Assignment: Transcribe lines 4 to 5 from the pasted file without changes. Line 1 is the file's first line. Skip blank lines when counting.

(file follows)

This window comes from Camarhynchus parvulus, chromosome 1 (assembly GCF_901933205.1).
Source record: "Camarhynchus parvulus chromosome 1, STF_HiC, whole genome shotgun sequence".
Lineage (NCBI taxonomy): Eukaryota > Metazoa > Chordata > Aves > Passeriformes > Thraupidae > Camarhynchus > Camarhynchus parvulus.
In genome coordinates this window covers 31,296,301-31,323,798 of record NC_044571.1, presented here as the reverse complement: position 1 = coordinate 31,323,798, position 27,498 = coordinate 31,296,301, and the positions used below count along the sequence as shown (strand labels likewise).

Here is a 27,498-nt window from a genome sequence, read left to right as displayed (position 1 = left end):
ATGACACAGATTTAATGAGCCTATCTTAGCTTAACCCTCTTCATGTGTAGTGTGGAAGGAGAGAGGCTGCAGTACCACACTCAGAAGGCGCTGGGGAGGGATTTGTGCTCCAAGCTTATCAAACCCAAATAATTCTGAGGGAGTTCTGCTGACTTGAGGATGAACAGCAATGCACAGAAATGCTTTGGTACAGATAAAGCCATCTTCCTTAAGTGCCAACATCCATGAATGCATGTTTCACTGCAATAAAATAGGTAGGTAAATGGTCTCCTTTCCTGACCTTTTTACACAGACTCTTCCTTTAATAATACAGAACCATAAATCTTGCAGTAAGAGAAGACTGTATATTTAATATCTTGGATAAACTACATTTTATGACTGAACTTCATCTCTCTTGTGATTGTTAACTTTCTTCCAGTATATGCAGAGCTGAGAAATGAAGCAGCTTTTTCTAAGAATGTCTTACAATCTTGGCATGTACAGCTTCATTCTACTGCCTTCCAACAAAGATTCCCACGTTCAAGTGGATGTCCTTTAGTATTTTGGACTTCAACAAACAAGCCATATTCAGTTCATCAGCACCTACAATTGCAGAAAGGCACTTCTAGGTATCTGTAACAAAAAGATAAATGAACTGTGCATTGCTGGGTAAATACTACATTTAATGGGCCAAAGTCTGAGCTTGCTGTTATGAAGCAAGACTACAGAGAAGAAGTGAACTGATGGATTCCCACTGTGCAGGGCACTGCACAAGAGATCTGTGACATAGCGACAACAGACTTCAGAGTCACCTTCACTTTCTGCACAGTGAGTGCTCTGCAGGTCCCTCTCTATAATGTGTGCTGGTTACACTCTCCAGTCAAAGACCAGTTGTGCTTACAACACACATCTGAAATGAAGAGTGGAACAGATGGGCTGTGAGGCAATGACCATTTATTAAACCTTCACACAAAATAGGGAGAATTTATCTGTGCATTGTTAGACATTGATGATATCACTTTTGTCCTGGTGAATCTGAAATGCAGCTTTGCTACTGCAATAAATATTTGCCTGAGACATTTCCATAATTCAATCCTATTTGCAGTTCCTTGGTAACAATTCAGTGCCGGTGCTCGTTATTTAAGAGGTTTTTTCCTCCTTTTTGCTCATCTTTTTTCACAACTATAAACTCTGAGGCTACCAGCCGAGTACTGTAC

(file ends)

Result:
In genome coordinates this window covers 31,296,301-31,323,798 of record NC_044571.1, presented here as the reverse complement: position 1 = coordinate 31,323,798, position 27,498 = coordinate 31,296,301, and the positions used below count along the sequence as shown (strand labels likewise).

Here is a 27,498-nt window from a genome sequence, read left to right as displayed (position 1 = left end):